Thursday, July 19, 2018
Senate blocks Flake resolution seeking answers on Trump-Putin summit
WASHINGTON – Arizona Sen. Jeff Flake vowed to try again after the Senate blocked a vote Thursday on his resolution supporting U.S. intelligence agencies and rejecting Russian President Vladimir Putin’s claim that Russia did not interfere in the 2016 elections.
The bipartisan resolution also called for sanctions on Russia and a congressional investigation into what transpired at the Helsinki summit meeting between Putin and President Donald Trump, who Flake said “let down the free world” by not confronting Putin.
“By choosing to reject objective reality in Helsinki, the president let down the free world by giving aid and comfort to an enemy of democracy,” Flake said on the Senate floor Thursday. “In so doing, he dimmed the light of freedom ever so slightly in our own country.”
But Sen. John Cornyn, R-Texas, blocked a vote on the resolution, saying more is needed than the symbolic action it represented.
Cornyn said it is “absolutely clear” that Russia interfered in the 2016 election and “I’m confident they will continue until we stop them from doing so.” But he said he believed the resolution would do more harm to U.S relations with other countries, and that the Senate would be better served to consider new sanctions beyond those authorized in a 2017 law, which the resolution said should be imposed immediately.
The move by Cornyn, the No. 2 Republican in the Senate, appeared to come as a surprise to Flake and his co-sponsor, Sen. Chris Coons, D-Delaware. It came the same day that the Senate unanimously passed another resolution rejecting Russia’s request to interview U.S. officials in connection with the elections, a suggestion by Putin that also came out of Monday’s summit.
“I think it’s regrettable that this was objected to. We will bring it back,” Flake said on the Senate floor, adding later that he would try again when the Senate meets Tuesday.
The resolution is the latest fallout from Monday’s summit, where Trump downplayed the possibility that Russia meddled in U.S. elections, saying he believed Putin’s “extremely strong and powerful denial” of his country’s involvement. Trump called the U.S investigation into possible Russian meddling “foolish” and said that both countries “have made mistakes.”
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Trump’s comments came just days after the Justice Department announced the indictment of 12 Russian intelligence agents in connection with hacking that was “intended to interfere with the 2016 U.S. presidential election.”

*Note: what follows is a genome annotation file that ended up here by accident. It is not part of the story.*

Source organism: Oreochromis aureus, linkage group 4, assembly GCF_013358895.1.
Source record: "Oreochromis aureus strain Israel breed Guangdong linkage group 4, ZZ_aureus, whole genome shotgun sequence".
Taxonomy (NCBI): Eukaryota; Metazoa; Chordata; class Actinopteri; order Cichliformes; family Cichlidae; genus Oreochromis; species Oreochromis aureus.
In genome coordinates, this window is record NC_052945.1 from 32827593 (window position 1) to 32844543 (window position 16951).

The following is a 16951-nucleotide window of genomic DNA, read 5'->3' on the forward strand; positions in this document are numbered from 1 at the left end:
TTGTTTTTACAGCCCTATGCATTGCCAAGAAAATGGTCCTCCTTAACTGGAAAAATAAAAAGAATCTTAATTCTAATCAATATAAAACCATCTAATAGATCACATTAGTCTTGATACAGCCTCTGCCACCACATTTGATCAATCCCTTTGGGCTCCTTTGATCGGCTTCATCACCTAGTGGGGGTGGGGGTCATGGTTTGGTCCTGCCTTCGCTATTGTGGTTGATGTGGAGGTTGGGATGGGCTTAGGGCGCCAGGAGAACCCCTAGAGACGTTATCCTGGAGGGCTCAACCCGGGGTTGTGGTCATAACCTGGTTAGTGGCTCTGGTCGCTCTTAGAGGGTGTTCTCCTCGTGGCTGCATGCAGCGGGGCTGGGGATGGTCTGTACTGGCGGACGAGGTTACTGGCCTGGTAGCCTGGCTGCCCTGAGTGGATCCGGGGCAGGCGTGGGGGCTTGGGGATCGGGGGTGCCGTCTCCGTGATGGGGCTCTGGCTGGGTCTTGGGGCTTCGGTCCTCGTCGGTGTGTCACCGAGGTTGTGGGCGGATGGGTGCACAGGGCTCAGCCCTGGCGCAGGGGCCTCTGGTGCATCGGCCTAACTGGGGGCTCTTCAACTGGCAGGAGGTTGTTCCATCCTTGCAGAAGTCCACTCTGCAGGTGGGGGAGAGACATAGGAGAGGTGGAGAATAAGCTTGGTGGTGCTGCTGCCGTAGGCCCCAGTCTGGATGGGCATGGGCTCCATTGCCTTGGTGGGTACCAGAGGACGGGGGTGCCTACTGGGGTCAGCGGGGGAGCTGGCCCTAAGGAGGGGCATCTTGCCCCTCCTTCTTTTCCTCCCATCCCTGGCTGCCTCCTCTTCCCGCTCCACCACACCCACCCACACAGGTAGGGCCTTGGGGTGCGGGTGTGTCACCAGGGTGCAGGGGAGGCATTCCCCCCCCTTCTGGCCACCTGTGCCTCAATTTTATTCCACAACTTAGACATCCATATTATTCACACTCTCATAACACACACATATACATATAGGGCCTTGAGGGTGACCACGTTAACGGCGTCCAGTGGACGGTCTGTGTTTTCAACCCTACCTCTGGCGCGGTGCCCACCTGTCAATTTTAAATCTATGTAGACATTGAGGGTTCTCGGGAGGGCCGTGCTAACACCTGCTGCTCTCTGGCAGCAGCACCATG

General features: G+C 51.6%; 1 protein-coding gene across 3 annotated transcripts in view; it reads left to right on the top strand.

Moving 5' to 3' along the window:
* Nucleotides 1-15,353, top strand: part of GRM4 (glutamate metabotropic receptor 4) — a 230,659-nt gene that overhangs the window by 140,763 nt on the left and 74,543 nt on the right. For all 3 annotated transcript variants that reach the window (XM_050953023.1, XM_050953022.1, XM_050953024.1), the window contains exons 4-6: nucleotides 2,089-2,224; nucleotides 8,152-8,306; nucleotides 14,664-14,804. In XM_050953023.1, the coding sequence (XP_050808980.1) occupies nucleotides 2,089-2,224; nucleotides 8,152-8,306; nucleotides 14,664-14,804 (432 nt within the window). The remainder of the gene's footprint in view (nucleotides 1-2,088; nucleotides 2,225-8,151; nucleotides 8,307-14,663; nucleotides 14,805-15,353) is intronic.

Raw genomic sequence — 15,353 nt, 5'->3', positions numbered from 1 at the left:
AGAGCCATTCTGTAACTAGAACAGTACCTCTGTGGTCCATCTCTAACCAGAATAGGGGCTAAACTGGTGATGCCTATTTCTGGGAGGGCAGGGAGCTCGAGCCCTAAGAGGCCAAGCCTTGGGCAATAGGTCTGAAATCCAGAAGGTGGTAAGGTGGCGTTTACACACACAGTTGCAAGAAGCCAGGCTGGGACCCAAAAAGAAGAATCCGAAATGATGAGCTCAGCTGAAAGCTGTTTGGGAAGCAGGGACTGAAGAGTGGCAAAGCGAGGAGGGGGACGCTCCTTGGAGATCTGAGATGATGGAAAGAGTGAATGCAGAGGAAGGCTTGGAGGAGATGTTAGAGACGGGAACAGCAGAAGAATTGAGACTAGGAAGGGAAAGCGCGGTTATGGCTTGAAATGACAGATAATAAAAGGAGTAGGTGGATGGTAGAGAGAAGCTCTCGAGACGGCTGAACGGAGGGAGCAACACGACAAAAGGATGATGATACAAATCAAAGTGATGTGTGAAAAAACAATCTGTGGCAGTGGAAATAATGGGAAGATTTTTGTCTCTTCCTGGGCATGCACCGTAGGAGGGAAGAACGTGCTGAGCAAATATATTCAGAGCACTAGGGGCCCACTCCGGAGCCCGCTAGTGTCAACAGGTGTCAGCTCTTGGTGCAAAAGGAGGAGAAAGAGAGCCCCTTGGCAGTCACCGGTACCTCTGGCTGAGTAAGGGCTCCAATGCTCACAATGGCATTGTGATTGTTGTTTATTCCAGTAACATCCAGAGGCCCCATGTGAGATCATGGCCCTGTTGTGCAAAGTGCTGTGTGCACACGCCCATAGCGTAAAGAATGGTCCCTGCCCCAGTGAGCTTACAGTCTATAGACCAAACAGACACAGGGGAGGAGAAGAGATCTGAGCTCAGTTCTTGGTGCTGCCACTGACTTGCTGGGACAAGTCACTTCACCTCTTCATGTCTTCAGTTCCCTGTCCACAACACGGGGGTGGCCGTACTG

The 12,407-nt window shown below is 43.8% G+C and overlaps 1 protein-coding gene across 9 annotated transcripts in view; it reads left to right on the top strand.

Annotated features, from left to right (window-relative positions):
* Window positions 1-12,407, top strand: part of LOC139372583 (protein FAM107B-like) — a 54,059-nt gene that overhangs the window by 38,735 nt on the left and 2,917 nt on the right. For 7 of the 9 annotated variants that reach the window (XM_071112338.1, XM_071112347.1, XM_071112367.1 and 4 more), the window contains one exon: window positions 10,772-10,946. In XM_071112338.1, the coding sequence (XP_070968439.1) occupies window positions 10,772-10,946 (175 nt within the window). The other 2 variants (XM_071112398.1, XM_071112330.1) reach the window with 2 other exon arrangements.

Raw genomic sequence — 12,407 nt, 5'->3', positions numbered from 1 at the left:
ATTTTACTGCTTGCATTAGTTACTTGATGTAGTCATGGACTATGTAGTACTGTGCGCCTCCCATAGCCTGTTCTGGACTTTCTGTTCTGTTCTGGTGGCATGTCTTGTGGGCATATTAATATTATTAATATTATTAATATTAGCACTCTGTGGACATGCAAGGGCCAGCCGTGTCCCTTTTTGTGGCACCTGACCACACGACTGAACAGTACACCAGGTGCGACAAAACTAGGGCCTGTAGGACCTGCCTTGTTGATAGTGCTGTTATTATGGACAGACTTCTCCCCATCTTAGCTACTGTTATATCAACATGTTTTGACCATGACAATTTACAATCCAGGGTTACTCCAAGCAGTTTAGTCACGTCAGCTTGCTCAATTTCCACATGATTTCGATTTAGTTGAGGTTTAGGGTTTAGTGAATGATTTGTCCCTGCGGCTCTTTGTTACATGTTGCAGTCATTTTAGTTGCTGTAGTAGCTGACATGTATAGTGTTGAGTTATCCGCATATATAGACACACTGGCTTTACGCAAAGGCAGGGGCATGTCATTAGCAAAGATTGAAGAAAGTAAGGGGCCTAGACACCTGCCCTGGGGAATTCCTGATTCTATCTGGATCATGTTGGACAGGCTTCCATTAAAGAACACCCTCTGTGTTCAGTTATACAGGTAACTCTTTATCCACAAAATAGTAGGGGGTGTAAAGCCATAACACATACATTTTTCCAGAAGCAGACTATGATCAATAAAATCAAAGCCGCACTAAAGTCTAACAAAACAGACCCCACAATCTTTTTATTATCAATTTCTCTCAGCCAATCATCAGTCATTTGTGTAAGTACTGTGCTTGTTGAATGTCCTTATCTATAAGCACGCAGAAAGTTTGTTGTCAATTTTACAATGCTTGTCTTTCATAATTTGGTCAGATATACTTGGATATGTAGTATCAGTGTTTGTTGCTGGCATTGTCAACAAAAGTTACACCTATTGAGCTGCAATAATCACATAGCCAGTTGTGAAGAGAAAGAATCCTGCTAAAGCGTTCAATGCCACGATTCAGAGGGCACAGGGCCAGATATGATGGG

Condemnation of the president was swift, and came from both sides of the aisle, with Flake calling Trump’s statements “shameful” and Sen. John McCain, R-Arizona, calling it “one of the most disgraceful performances by an American president in memory.”
Trump quickly backpedaled, saying Tuesday that he misspoke when asked during the summit about Russian election interference.
“I accept our intelligence community’s conclusion that Russia’s meddling in the 2016 election took place,” Trump said, adding Wednesday that there’s “never been a president as tough on Russia as I have been.”
The Flake-Coons resolution was meant to show support for U.S. intelligence agencies, commending their work and the work of the Justice Department in the probe and agreeing with their finding that Russia interfered in the election.
Besides demanding that Russia be held accountable, the resolution also called for congressional hearings into the actual summit meeting, including “the release of relevant notes and information , to better understand the impact of the recent summit … on the foreign policy and national security of the United States.”
After Cornyn said that more than a symbolic action was needed, an angry Flake said that “symbolism is important.”
“This simply says, in a symbolic way, that we in the Senate don’t buy Vladimir Putin’s … denial of election interference,” Flake said of the resolution.
“We saw earlier this week in Helsinki what was truly an Orwellian moment,” Flake said. He called it the result of two years of the administration “calling real things fake and fake things real, as if conditioning others to embrace the same confusion.
“Ultimately, you’re rendering yourself unable to tell the difference between the two,” he said.